DD-WRT, an open source firmware has developed an almost cult-like following among those wanting more out of their Wi-Fi equipment. This is rightly so, as the firmware turns comparatively cheap consumer-grade wireless routers having limited feature sets into highly sophisticated devices with capabilities approaching that of expensive enterprise equipment. Evidence of its popularity is the estimated one million wireless routers with DD-WRT firmware in use at this time. This large number of converted routers takes on added significance since installing DD-WRT immediately voids the original manufacturer’s warranty, not to mention the potential risk of bricking the router during the firmware install.

So what is DD-WRT?

DD-WRT is firmware released under the terms of the GPL and designed to work on 802.11g wireless routers. Linksys and Buffalo wireless routers are the most popular routers being converted to DD-WRT. By doing so the router gains a rather impressive feature set including:

  • Afterburner
  • Client isolation mode
  • Client mode
  • DMZ
  • Hotspot Portal
  • PPTP VPN server and client
  • QoS Bandwidth management
  • VLAN
  • WDS repeater mode

Although not scientifically verified, it’s generally acknowledged that a wireless router loaded with DD-WRT firmware has increased stability and reliability when compared to the original firmware installed on the wireless router.

Enter Buffalo Technology

It appears that Buffalo Technology is agreeing with DD-WRT supporters. Buffalo Technology just announced a partnership with Newmedia-Net, the marketing arm of DD-WRT. Along with the partnership, Buffalo Technology also announced the release of a new wireless router,WHR-HP-G54DD which combines the already existing wireless router WHR-HP-G54 (good performance record) and DD-WRT firmware, hence the additional DD in the name. The DD-WRT firmware used by Buffalo Technology is the commercial version, which includes support for PPPoE-Relay and Per User Bandwidth Control, features not available on the open-source version.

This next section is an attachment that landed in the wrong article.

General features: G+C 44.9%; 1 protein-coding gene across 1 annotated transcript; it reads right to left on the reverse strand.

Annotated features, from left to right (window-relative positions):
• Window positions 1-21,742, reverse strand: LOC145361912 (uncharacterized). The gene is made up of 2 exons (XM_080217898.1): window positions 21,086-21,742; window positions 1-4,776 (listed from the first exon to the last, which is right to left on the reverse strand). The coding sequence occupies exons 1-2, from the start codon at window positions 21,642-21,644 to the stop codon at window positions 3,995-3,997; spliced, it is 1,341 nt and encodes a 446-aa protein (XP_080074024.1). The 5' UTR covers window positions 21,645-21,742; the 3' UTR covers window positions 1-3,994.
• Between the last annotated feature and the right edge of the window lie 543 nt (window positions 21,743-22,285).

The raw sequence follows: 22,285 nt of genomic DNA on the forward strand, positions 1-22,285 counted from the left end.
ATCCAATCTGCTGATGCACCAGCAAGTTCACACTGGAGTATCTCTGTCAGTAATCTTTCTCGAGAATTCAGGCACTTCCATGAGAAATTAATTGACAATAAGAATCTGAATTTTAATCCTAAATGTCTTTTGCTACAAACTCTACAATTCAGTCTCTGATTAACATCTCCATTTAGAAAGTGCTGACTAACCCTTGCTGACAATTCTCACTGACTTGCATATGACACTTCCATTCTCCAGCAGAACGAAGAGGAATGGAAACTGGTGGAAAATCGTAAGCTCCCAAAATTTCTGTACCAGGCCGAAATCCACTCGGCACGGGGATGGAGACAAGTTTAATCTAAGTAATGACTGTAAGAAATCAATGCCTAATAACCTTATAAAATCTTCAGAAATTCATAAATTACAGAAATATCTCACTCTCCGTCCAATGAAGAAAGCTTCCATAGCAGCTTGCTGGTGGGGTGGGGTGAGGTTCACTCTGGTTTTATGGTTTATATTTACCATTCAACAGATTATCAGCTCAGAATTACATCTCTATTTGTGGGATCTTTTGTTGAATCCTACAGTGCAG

Controversy times two

As with most successful open-source technology, there comes a tipping point of whether to commercialize the product or not. Apparently Buffalo Technology and Newmedia-Net have made that choice and are now waiting to see if it was the right one. Time will tell, as there is a great deal of negative buzz by DD-WRT and open-source stalwarts claiming that Brainslayer (one of the original developers of DD-WRT) has sold out to “the man.” Brainslayer claims that the open-source version will still see development, but to many that is becoming a tired cliché.

Yet another controversy pits Buffalo Technology against Australia’s research organization Commonwealth Scientific and Industrial Research Organization (CSIRO). The CSIRO holds several patents related to 802.11a/g/n and the organization contends certain patents are being infringed upon by wireless equipment manufacturers including Buffalo Technology. In one of my earlier post, 802.11n ratification in jeopardy due to Australian patents, I discussed how these patents may affect the schedule and or outcome of the 802.11n standard. More importantly, a U.S. court has already ruled in CSIRO’s favor saying Buffalo Technology has infringed on CSIRO patents related to 802.11a/g. The court also placed an import ban on all products manufactured by Buffalo Technology that infringe on the CSIRO patents, which just happens to include the new WHR-HP-G54DD.

Final thoughts

Open-source DD-WRT firmware is a logical upgrade for compatible wireless routers, especially in a business setting. Using it, SMB and SOHO operations with limited IT funds could have wireless networking capabilities that are normally only available on expensive enterprise equipment. One example would be using wireless VLANs to isolate the guest network from the in-house network, a feature normally not available on this class of router. Equipment manufacturers must grudgingly agree as they continue to build equipment that is compatible with DD-WRT firmware.

Hopefully DD-WRT will remain an actively developed open-source software package. Resolving the patent issues is also crucial, as research and equipment development is slowing to a halt while everyone waits for resolution of the patent disputes.